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I hope this makes cents

This column should probably come with a Content Warning: minister writing about money.

Relax, I won’t be asking for it, telling you to give it to the church or telling you it’s bad. Jesus never did any of those things so why would I. I also won’t be reminding you that money can’t buy you happiness. It can. And I’m pretty sure Jesus would say that.

Hear me out.

Jesus tells a parable that goes something like this. A wealthy person discovers their business manager was dishonest and squandering their property. So they call the manager in. Knowing they were about to get fired and afraid that they’ll be kicked out on the street – or worse, the manager goes round to all the people who do business with the wealthy person and starts telling them to make their bills less, even half, what they owe the wealthy person. “You owe for 100 of these,” the manager tells them, “change it to 50.” “You owe 20, make it 10.” The manager does this with all the clients, knowing that when they lose their job, they’ll have friends they can connect with in the business community. The wealthy person hears of this and commends the dishonest manager for being shrewd.

Jesus seems to also commend – and recommend – this behaviour, then leading to the well known saying “no slave can serve two masters; for a slave will either hate the one and love the other, or be devoted to the one and despise the other. You cannot serve God and wealth.” (Luke 16:1-13)

I really scaled back the story and focused on what Jesus says at the end there. That’s often where we go, I think, because it’s a tricky story and, fascinating though it might be, we can easily get lost in the nooks and crannies of it. So, money bad, God good, serve God.

Yes, but … that’s way to simplistic. Why is money bad? How do we serve God?

I think this parable is about the Big Picture and you need the story to understand that profound pronouncement at the end. Here’s where I think Jesus wants us to go.

First off, let’s not say just “money.” Let’s talk about “currency” because yes, just like we do when we talk about stewardship, it’s not just about money, it’s about other things of value like talents and time. Even then, if currency is the object of your affection and the purpose of your life, you are worshipping it and it controls you. That’s when it’s bad. That’s when money can’t buy you happiness.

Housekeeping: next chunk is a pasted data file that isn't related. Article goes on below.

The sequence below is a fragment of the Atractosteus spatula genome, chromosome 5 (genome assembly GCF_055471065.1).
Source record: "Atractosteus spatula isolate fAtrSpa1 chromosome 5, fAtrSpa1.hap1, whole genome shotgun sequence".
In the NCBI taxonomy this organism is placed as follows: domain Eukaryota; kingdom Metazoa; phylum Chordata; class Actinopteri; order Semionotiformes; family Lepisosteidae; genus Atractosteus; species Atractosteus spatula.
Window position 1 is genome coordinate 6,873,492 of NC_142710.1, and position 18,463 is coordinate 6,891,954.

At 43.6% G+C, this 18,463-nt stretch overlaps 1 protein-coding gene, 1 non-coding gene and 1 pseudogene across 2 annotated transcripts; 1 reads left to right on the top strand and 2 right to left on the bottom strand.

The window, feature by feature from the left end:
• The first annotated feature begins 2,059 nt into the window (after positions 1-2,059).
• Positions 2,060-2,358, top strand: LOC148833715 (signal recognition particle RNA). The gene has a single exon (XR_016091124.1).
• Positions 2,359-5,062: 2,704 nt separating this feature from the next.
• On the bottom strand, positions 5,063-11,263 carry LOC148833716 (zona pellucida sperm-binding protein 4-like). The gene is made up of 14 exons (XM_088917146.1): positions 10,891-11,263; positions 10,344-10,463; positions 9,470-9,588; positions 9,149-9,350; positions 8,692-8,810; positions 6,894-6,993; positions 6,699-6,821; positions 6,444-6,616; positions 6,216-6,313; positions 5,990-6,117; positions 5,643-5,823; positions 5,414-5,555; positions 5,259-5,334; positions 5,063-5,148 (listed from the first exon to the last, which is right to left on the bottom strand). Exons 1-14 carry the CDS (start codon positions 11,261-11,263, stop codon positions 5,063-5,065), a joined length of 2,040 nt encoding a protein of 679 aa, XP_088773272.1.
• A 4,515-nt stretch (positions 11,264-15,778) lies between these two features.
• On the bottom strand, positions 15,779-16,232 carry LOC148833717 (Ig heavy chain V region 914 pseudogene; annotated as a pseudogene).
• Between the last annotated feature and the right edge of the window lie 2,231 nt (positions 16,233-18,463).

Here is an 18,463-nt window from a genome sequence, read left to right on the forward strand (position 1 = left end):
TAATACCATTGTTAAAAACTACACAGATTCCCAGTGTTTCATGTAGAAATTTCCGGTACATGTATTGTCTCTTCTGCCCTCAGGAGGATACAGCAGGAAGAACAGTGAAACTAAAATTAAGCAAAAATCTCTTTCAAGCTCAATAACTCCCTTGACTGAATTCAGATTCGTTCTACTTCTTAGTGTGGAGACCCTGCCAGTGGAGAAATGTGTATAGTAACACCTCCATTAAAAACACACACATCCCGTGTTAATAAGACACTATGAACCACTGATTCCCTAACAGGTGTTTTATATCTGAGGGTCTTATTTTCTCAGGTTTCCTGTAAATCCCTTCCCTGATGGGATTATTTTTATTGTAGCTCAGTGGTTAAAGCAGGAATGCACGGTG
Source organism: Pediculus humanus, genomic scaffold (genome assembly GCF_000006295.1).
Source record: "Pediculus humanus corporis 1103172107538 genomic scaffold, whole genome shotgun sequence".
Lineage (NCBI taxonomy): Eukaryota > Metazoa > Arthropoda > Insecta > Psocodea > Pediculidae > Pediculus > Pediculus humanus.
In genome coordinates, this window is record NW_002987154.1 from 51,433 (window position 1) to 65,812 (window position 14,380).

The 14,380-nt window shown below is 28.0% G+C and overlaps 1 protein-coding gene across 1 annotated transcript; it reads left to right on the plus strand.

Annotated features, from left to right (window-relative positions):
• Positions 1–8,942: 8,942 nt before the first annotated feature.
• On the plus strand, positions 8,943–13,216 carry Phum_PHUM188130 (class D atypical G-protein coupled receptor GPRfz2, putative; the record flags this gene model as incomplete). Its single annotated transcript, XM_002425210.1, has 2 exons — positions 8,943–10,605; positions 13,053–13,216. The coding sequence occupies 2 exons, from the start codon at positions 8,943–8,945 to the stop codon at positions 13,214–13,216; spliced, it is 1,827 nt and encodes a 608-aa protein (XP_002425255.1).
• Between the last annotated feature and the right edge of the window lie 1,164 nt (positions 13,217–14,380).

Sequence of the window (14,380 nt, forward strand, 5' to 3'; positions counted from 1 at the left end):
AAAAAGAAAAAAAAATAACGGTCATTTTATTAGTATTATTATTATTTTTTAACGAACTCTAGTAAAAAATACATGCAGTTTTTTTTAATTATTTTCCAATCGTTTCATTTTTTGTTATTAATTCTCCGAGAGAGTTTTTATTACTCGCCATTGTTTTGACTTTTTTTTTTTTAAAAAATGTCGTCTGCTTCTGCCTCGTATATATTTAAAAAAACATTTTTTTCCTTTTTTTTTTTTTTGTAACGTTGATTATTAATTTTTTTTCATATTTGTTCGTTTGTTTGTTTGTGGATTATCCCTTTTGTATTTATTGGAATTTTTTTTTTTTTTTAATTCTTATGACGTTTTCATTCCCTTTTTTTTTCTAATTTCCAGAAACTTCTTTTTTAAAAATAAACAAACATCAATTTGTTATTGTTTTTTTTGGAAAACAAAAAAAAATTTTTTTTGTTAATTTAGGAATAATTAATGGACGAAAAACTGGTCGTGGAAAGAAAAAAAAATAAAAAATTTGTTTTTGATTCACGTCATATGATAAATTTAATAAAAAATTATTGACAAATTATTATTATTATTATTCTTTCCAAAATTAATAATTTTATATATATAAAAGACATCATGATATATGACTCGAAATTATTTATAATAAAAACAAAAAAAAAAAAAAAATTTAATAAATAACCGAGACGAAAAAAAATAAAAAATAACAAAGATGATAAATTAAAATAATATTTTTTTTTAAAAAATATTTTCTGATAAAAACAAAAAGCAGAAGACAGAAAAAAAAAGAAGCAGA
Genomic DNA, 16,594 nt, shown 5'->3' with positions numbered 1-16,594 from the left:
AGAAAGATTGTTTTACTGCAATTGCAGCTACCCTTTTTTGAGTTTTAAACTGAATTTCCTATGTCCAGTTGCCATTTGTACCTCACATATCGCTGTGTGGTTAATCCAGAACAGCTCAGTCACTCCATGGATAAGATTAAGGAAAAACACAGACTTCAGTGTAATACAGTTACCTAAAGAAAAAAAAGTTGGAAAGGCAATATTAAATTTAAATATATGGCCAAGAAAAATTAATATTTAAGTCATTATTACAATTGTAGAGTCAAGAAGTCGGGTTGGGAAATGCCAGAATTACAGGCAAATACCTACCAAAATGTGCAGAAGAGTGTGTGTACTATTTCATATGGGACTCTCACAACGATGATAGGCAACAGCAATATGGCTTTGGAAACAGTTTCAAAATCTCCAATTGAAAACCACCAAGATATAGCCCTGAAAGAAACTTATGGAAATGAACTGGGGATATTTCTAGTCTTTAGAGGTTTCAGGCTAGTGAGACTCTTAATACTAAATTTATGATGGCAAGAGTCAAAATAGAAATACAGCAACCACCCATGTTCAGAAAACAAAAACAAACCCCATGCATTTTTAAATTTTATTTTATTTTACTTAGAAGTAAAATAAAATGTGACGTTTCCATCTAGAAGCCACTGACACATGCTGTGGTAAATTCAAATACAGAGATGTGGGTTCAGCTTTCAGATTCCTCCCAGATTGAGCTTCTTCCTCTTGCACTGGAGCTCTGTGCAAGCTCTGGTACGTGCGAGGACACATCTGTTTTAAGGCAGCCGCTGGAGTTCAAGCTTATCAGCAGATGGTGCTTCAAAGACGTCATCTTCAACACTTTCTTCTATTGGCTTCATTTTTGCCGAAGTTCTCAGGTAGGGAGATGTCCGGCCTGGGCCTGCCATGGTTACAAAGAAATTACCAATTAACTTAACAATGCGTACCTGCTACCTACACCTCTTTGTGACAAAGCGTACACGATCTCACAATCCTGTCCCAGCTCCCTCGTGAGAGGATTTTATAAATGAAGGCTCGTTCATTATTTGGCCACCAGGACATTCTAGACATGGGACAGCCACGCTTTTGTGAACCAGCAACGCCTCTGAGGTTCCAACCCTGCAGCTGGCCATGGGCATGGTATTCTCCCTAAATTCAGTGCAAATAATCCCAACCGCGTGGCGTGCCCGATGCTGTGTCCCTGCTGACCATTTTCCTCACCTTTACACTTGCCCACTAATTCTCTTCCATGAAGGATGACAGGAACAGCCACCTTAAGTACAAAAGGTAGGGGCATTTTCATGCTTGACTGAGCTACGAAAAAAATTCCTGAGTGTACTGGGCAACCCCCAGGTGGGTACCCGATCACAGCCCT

Second, to serve God means to live the life that Jesus shows us, to love one another. And to love your neighbour, you need to love yourself. For Jesus, that means living from the good which is in your heart. You know, the “image of God” that is in you. When we do that, money, talents and time become tools to serve that good. That’s how they can “buy” you happiness – true happiness. And when the church, for example, asks you to give, it shouldn’t be just because the institution is “The Church.” It should be for what being church is about: love and care and grace for all. And you should be discerning about whether or not that’s happening.

It’s all about our relationship with that currency, with our wealth, with our sense of abundance.

Clearly the manager is also self-centred and cares about their own self. Jesus seems to be okay with that and even says we could all learn something from his shrewd behaviour. Sure, that doesn’t seem very Jesus-like at first. But think about that in the context of living true to what’s in your heart and serving God. In Jesus eyes, living true to yourself and serving God is about your own self and how you share it with others. And the shrewdness with which the manager engages his dilemma recognizes that the world is not a perfect place and we may need to engage it and be astute and ingenious, shrewd even, in how we do that.

That really is Jesus: it’s about your relationship with wealth. It serves you, not the other way round. And when we live as Jesus shows us, it serves us serving God, bringing life and love to the world.

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